This course assumes no prior acquaintance with Greek. You will be introduced to the Greek alphabet and be provided with the first steps of a path that can lead to the knowledge of any of the four types of Greek: Homeric Greek (the language of the Iliad and Odyssey); Attic Greek (the language of Tragedy, Thucydides, Plato and Aristotle); Koine Greek (the language of the New Testament); Modern Greek. Depending on the interests of the students, the class can concentrate on one or the other of these, but there is still only one basic Greek language, and the rudiments of that will be consistently presented. Course includes a trip to the annual Greek Festival in Charlotte!
Depending on the major interests of the student, this class (as the fifth and sixth consecutive semesters of Greek language study) will provide a solid exposure to, and practice in the translation of, some of the greatest works in existence in poetry, philosophy and religion. The type of Greek studied will be Homeric, Attic, or Koine, respectively.
This course assumes no prior acquaintance with Latin. You will be shown how to pronounce Latin in both Classical and Ecclesiastical forms. A class in the fundamentals of the ars grammatica, elementary Latin, will introduce you to the foundations of the first and greatest of the Liberal Arts, starting with the parts of speech, and taking you through the stages of Roman history, to witness the eruption of Vesuvius in the original Latin of Pliny. Latin is also of great interest to students of Medieval History.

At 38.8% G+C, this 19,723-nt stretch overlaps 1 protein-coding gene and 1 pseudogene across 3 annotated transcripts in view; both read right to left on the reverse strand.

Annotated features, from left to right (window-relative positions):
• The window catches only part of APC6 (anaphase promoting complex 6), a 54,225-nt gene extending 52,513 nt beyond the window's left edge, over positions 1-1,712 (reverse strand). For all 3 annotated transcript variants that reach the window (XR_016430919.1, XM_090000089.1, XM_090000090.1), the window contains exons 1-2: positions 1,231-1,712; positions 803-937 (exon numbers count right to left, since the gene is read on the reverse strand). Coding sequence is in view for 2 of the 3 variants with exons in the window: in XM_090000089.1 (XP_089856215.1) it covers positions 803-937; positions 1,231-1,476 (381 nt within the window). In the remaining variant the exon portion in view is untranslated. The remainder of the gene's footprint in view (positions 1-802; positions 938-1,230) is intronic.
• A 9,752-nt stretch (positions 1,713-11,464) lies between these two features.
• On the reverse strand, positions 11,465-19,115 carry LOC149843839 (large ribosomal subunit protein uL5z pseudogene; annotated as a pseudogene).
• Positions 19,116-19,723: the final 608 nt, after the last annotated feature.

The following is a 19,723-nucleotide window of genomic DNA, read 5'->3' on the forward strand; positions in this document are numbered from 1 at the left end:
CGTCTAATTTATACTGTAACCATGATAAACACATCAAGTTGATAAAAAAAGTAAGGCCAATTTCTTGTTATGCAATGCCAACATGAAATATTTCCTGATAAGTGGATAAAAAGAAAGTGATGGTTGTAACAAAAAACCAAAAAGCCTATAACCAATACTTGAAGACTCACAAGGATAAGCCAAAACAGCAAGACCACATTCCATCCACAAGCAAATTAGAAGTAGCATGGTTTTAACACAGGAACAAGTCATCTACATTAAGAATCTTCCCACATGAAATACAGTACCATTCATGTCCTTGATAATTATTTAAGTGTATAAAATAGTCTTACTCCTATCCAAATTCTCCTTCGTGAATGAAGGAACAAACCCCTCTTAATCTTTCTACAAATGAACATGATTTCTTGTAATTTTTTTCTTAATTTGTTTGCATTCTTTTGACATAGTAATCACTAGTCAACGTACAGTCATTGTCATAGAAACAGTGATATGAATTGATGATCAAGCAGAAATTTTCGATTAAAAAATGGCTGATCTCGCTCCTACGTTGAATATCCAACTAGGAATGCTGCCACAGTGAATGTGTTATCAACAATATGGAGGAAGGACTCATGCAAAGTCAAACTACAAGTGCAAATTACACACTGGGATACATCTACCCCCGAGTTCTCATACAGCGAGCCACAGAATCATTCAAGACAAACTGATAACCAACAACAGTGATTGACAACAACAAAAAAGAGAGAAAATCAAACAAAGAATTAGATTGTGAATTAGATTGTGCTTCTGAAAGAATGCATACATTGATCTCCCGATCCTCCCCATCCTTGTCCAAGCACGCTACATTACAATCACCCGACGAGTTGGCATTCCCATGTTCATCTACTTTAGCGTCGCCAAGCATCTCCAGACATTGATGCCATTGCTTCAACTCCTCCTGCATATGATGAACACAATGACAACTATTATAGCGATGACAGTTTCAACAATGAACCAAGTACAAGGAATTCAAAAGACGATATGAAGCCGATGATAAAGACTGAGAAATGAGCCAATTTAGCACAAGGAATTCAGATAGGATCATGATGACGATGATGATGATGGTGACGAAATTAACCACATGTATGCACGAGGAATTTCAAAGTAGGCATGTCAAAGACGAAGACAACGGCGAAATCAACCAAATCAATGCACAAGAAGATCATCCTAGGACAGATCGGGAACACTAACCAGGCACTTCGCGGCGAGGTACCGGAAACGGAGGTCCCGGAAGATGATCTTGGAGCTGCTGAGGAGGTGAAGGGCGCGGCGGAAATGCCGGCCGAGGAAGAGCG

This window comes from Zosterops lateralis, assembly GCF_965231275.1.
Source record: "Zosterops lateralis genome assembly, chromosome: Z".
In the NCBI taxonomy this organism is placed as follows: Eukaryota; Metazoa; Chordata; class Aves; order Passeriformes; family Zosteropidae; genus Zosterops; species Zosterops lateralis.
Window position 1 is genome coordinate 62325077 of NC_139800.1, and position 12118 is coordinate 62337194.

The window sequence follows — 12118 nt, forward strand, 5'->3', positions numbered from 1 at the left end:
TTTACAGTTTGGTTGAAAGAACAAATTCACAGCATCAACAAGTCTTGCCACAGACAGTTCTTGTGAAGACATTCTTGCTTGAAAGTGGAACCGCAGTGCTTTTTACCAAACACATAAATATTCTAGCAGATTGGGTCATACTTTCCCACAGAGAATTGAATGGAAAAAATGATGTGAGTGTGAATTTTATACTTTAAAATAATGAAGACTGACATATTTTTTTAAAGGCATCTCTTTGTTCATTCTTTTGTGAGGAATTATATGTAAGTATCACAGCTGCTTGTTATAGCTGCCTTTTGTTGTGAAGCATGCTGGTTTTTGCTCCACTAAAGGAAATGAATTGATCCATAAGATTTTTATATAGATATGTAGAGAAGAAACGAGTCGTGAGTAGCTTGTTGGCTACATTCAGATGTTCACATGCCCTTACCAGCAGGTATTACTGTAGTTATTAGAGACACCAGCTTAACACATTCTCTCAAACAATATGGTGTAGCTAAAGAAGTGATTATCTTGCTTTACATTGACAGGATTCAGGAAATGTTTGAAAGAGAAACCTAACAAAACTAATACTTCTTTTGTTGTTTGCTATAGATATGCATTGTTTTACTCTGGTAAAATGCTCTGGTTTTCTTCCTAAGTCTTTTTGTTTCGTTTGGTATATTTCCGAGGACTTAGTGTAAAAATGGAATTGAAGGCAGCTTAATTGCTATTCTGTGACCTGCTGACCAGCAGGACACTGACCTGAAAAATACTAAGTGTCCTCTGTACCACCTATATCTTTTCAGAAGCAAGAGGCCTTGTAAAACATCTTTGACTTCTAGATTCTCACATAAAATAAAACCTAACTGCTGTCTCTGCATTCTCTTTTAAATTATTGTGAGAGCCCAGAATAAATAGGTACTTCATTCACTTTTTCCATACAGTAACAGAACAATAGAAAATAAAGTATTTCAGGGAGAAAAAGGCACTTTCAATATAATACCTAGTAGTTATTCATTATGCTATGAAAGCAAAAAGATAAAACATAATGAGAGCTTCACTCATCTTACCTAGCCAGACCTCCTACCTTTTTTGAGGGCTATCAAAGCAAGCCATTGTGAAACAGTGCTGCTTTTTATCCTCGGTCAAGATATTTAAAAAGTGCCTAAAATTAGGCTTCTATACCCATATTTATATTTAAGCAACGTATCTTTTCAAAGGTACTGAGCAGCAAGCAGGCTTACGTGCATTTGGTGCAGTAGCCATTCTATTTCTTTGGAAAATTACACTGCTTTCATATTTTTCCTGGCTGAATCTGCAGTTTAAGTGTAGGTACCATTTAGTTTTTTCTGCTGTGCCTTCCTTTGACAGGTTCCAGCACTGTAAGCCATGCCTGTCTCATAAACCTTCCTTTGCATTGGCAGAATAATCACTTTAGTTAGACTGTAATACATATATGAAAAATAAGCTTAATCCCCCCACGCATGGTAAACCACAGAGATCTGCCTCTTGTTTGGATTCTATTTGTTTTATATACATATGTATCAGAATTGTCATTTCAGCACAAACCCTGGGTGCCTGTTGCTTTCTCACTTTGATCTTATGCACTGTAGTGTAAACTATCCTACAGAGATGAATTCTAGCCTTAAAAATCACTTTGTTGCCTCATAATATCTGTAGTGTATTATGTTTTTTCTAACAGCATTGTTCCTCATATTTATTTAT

Depending on the major interests of the student, this class (as the fifth and sixth continuous semesters of Latin study) will provide a solid training in the reading of one or several Latin authors, such as Caesar, Cicero, St. Augustine, St. Thomas Aquinas, or St. Thomas More. There will also be practice in writing Latin prose, following the example of the authors studied.

Program Requirements:

(This option is available for traditional students only.)

Minor requirements:

Introductory Level

  • LA 102 or GK 102

Intermediate Level

  • LA 201 and 202 or GK 201 and 202

Additional Language or Translation Studies

Two courses from among:

  • LA 102 Introduction to Latin II
  • LA 301 Advanced Latin I
  • GK 102 Introduction to Greek II
  • GK 301 Advanced Greek I
  • EN 403 Medieval Literature
  • HI 303 The Middle Ages
  • HO 310 Plato’s Republic and Aristotle’s Politics
  • *HO 340-345 Selected Authors
  • PO 401 Classical Political Philosophy
  • PO 402 Medieval Political Philosophy
  • *TH 358 Major Figures in Theology

Note: Students who enroll in classes not conducted in Latin or Greek must work with the Director of the minor on a special topic related to the Classics.

*Because topics change each semester for HO 340-345 and TH 358, students interested in taking one of these courses as a part of their classics minor must have the approval of the Director to do so.

It is the student’s responsibility to see that all degree requirements for graduation are fulfilled.

Program coordinator:

Dr. Gerald Malsbary – Director of First-Year Symposium
B.A., University of California at Berkeley
M.A., University of California at Berkeley
Ph.D., University of Toronto